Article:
April 19, 2012

The Queens of Ramesses II List

The Queens of Ramesses II
During his long reign Ramses took eight principal wives, but Nefertari was his first and favourite among them. Her tomb is the finest in the Valley of the Queens. Everywhere there is superb drawing and colour, recently restored to much of its pristine original condition by a team of international conservationists backed by the J. Paul Getty Museum, Malibu. Details are shown here. (Right) The queen, described in the hieroglyphs as 'The Deceased Great Royal Wife Nefertari', being greeted by the goddess Hathor, identified by her name before her rather than by her usual iconography of a woman with cow's ears. (Below) Maat, the goddess of truth, kneels with her protective outstretched wings above the entrance to Nefertari's burial chamber. The queen's royal cartouches appear on the lintel and door jambs.

Ramesses II Wives
The Great Royal Wives
  1. Nefertari
  2. Istnofret
  3. Bint-Anath daughter of Istnofret
  4. Meryetamun daughter of Nefertari
  5. Nebettawy
  6. Henutmire king’s sister
  7. Maathorneferure 1st Hittite princess
  8. (Name unknown) 2nd Hittite princess
Ramses gathered together one of the greatest forces of Egyptian troops ever seen, 20,000 men basically in four divisions of 5000 each, named respectively after the gods Amun, Re, Ptah and Seth.

Following virtually in Tuthmosis Ill's footsteps of some 200 years earlier, Ramses moved up through the Gaza Strip and was about 10 miles from Kadesh in early May. With such a large army, plus all the necessary ancillary elements of baggage trains and camp followers, progress was slow and extended over a vast area. Two spies captured and interrogated on the approach to Kadesh indicated that the Hittite army was over 100 miles to the north. Ramses therefore moved forward confidently with the first division, Amun, crossed the river Orontes and camped to the west of Kadesh, a city that had created strong defences by diverting water through a canal from the river, making the city virtually an island. Ramesses' complacency was soon shaken, however, when a forward patrol captured two more spies who revealed under torture that the previous pair had been a 'plant' - the Hittite army was in fact just the other side of Kadesh, waiting in ambush.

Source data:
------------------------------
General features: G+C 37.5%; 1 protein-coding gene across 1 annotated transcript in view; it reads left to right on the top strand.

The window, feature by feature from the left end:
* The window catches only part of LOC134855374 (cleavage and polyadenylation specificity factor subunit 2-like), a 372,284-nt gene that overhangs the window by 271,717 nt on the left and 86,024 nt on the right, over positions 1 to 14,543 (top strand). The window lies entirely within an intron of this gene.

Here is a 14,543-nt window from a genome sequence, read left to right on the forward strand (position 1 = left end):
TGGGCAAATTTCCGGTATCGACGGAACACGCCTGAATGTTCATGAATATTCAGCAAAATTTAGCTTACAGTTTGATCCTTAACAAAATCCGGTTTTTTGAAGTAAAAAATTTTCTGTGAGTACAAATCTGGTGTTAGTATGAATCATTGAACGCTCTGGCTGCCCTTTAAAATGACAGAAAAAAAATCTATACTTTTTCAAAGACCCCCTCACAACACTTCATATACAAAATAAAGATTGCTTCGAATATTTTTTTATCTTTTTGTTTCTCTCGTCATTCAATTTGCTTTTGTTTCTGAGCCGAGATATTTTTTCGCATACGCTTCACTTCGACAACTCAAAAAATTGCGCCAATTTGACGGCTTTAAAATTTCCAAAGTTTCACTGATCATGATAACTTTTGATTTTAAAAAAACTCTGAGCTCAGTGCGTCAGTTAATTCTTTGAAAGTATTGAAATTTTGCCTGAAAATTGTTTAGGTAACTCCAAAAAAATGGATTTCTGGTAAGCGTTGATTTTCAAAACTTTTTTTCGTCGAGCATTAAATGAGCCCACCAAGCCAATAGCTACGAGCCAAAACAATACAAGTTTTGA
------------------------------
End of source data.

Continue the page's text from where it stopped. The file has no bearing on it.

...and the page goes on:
The Hittite king, Muwatallis, had assembled an army even greater than the Egyptian one. In two sections each of about 18,000 and 19,000 men, plus 2500 chariots, it was a formidable force - and it struck almost immediately at the Re division, coming up to join Ramesses. The chariots swept through the Egyptian ranks, scattering the soldiery like chaff, and then plunged into the recently made camp. Confusion reigned and Ramses found himself isolated, abandoned by all except his personal guard and shield-bearer, Menna. Nevertheless, as a quick-witted commander, he rallied his few forces to resist the attack. He was saved from annihilation or, worse, capture by his elite guard which, having taken a different route from the main army, came up rapidly and made a flank attack on the Hittites. Forced to fight on two fronts, Muwatallis retreated and the quiet of night settled over the battlefield, which Ramses occupied.